What is an ERP?

I was recently asked by a software developer What is an ERP? At its heart, an ERP (Enterprise Resource Planning) software application or system deals with four basic components of a company’s operation, and the inter-relationships between them. Different terms may be used where you are, but the concepts will be the same.

  1. Items. You create an Item in the ERP to identify a physical things or service that you buy or sell, or a child or sub-assembly of an item. An item can also be virtual, such as hours of labor.
  2. Stock. Stock is the quantity on hand of an item available to be “used” (consumed or sold). Stock may be considered “inventory” for financial reporting, but not necessarily. Stock may be grouped into a “lot”. If some items, for example, were made from the same jug of epoxy resin, and you wanted to associate the resin batch number with the items made from the resin). The smallest lot size is one, at which point the lot identifier is effectively a unique serial number. Stock can be increased by creating a Goods Receipt (GR) Note, and decreased through a sales order or a manufacturing order. 
  3. Orders. Orders create demand in the system and indicate work needing to be performed. Common types of orders are  sales orders, purchase orders, and work orders. A sales order creates demand to ship something and a purchase order creates demand to receive something. A work order creates demand for some “output” item, created from a defined set of “input” items. For example, a work order to create one wagon from 20 wheels, 2 axle, one handle and a steel pan (or 10 wagons from 40 wheels, 20 axles…).
  4. Invoices. Invoices record financial obligations between you and your customer. A customer invoice is created to indicate payment is due you from a customer, and a vendor invoice is created when a vendor sends you notice to pay for something. Bank payments or receipts are recorded to satisfy invoices.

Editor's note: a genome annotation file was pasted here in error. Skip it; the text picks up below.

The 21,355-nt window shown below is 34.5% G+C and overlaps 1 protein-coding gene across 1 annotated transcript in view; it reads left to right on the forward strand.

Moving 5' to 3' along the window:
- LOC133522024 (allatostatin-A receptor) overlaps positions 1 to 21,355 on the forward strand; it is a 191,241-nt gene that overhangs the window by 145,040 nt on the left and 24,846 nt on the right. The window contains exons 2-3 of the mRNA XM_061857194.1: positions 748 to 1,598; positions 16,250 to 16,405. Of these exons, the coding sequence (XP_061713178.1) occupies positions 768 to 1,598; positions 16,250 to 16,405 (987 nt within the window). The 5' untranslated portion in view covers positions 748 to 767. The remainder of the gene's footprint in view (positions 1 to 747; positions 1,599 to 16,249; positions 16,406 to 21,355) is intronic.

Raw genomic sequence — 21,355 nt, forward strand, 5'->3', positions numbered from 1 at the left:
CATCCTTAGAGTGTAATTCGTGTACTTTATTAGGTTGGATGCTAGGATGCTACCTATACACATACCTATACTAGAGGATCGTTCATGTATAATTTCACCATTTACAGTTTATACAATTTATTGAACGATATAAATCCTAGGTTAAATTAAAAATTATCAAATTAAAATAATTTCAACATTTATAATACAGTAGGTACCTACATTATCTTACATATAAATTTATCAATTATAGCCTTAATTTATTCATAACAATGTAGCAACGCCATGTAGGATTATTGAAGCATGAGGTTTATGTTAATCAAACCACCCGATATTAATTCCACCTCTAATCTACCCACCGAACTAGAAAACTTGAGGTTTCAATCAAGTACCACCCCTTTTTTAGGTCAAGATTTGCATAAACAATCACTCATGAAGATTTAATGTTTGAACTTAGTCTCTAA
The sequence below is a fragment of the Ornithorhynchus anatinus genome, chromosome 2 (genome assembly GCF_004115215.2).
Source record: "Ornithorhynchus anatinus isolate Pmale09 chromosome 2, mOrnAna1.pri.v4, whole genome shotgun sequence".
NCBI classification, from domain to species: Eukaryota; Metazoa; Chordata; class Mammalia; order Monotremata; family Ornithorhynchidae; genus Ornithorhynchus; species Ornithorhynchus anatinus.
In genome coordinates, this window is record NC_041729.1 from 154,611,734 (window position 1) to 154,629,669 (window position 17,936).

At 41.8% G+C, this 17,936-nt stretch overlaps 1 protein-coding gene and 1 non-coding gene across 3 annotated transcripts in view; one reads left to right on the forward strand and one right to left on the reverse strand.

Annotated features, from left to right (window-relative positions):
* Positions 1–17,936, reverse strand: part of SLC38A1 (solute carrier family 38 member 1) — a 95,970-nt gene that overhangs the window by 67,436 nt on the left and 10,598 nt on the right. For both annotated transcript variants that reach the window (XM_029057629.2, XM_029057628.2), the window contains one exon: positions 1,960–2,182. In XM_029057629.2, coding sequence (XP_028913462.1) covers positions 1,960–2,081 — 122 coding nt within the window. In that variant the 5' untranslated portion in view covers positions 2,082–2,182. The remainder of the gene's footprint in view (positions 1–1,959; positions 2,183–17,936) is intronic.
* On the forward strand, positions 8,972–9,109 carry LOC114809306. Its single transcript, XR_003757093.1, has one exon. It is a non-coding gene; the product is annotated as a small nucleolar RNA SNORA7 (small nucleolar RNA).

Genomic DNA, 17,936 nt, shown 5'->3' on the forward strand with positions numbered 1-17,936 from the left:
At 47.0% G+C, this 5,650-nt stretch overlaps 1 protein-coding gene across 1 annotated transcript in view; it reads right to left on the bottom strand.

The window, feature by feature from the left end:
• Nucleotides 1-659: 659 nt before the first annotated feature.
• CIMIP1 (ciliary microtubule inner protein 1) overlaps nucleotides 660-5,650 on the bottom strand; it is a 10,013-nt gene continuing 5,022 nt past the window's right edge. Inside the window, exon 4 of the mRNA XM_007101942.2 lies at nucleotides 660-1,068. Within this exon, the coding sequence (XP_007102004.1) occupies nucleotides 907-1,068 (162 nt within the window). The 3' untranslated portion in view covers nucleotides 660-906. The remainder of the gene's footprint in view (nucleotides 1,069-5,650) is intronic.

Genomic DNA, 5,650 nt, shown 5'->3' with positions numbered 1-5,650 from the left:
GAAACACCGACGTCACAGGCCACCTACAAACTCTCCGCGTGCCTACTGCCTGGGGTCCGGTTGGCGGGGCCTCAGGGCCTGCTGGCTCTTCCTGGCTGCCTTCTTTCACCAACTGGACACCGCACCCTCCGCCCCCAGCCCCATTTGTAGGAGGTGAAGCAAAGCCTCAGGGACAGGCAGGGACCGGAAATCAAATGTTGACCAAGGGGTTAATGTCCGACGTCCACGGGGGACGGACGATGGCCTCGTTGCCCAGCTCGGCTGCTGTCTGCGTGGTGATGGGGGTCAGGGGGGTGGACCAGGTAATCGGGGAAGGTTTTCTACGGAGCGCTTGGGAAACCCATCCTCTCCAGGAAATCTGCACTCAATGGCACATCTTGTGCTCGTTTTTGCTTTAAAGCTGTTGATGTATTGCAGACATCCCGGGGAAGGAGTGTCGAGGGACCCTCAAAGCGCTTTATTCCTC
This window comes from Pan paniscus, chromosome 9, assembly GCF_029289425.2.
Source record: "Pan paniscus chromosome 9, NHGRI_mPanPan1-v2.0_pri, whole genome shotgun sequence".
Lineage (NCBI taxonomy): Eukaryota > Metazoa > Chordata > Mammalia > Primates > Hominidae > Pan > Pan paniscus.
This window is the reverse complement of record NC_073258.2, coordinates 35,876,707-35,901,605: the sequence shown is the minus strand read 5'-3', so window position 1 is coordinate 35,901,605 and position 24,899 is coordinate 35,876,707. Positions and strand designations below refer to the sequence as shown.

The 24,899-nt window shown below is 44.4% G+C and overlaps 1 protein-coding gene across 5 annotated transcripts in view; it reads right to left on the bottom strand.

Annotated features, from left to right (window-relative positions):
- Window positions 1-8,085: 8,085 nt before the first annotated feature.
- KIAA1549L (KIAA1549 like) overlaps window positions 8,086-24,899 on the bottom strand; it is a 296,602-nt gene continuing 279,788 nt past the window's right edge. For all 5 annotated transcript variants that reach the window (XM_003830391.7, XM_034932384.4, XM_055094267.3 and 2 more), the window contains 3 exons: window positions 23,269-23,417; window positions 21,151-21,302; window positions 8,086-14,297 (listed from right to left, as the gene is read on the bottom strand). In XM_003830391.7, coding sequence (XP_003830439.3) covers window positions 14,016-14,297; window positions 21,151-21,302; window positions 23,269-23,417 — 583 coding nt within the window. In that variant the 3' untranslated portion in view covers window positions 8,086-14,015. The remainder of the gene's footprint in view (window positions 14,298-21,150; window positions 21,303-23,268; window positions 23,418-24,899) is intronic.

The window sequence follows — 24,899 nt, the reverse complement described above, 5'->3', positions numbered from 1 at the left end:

An ERP also includes workflows, such as approving purchase orders before they can be issued, only allowing a purchase order to be printed once to limit accidental double orders, and requiring an approved purchase order exist and is matched to both a GR Note (indicating receipt of the goods) and a Vendor Invoice (indicating request for payment from the vendor), before payment can be issued. An ERP also controls who can perform a specific action and,for example, require that a different person receive the goods than the person who ordered the goods, to reduce the potential for accidental or intentional miss-use.

The User Experience (UX) and Graphical User Interface (GUI) of an ERP is also significant, and determines how effectively users will interact with it. Any significant gaps between the ERP’s screens and reports, and the culture and practices of the company implementing the ERP, will typically require modifying either the ERP, or the company’s practices, for a successful implementation.

You may find my tutorials on using webERP useful to see an ERP in operation. webERP is an open-source web-based ERP system that emphases a simplified design architecture and coding style to aid development and customization by non-developers (such as accountants), and for effective use over low-bandwidth internet connections.

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